August 02, 2017
Although many neighboring states have already banned talking on a hand-held cellphone, Pennsylvania drivers remain free to do just that.
But that could change if state officials pass a proposed bill that prohibits drivers over the age of 18 from talking on their phone without hands-free technology.
House Bill 1684, introduced by Rep. Rosemary Brown (R-Monroe, Pike) last week, would also ban drivers under 18 from using a phone in the car at all.
The legislation would enforce a $50 fine and three points against a license for offenders nabbed by police for the first time. Those who rack up subsequent offenses would face a $150 fine each time.
The bill states that drivers would be allowed to use a hand-held device in an emergency, but only if they don't have hands-free accessories in the car. It would also allow on-duty emergency responders to use hand-held phones if they don't have hands-free technology at their disposal.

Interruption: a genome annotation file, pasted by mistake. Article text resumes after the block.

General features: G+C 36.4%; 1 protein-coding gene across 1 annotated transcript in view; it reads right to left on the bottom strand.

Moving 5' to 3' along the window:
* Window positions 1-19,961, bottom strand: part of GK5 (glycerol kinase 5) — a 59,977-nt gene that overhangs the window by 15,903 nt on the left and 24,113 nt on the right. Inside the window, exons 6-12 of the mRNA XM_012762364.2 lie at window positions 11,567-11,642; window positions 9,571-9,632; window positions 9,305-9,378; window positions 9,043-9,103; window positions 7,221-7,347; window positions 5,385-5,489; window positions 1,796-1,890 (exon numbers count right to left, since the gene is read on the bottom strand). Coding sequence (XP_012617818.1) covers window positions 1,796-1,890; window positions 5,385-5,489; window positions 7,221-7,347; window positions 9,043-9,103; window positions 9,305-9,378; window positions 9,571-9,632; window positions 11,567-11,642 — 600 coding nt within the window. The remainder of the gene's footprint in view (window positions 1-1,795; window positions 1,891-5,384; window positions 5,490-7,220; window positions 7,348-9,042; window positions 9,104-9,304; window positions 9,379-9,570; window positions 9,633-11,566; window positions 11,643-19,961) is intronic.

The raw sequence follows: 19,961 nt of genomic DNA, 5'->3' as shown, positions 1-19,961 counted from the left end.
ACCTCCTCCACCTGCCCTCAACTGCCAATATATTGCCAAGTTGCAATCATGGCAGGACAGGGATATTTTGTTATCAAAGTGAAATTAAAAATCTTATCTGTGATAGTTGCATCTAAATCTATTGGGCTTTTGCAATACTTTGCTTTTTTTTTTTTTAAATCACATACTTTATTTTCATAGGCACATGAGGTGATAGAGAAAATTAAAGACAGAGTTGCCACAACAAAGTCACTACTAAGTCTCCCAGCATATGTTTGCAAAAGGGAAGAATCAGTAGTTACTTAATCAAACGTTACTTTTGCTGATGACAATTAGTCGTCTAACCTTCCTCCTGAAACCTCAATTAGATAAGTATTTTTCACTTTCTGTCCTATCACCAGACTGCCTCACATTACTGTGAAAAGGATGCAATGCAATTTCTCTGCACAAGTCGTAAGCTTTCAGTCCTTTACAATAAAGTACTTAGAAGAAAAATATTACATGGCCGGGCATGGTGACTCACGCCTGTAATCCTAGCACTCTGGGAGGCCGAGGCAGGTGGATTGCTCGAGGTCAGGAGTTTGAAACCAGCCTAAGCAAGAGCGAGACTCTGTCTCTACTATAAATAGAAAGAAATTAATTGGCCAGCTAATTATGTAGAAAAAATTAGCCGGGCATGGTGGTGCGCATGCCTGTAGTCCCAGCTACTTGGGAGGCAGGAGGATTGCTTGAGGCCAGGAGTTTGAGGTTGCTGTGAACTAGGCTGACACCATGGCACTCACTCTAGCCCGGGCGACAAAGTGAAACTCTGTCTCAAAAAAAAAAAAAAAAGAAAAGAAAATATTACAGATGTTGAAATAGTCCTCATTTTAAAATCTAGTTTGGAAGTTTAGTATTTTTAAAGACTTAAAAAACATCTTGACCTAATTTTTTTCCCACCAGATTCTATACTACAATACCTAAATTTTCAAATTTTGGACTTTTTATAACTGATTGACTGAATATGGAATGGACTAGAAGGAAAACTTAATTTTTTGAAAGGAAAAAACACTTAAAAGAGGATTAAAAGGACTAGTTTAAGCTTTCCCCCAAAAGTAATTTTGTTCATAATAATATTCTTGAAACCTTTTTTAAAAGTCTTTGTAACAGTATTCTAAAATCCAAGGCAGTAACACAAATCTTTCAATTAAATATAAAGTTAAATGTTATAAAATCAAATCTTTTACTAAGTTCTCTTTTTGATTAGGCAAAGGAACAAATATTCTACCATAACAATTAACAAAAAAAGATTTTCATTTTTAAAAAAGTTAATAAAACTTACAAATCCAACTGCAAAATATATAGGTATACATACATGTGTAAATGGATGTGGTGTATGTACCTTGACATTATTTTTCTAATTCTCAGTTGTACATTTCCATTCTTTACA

The bill also states that a driver who holds a hand-held phone to or close to the ears "is presumed to be engaging in a call." Drivers can dispute that presumption with evidence that they were not on a call, the bill states.
"Depending on which source you review, millions of automobile crashes occur across our nation each year where cellphone usage is to blame,” Brown said in a statement.
New York, New Jersey, Maryland, Delaware and West Virginia are among states in the region that forbid drivers from using hand-held phones.
“The intent of this legislation is to make our roadways safer and create consistency for motorists driving through our state from border states that ban hand-held cellphone use," Brown said.
The bill was introduced last week with more than a dozen sponsors and given to House Transportation Committee for consideration.
Pennsylvania has a similar law in place for texting while driving, but that violation carries only a $50 fine and no points against a license.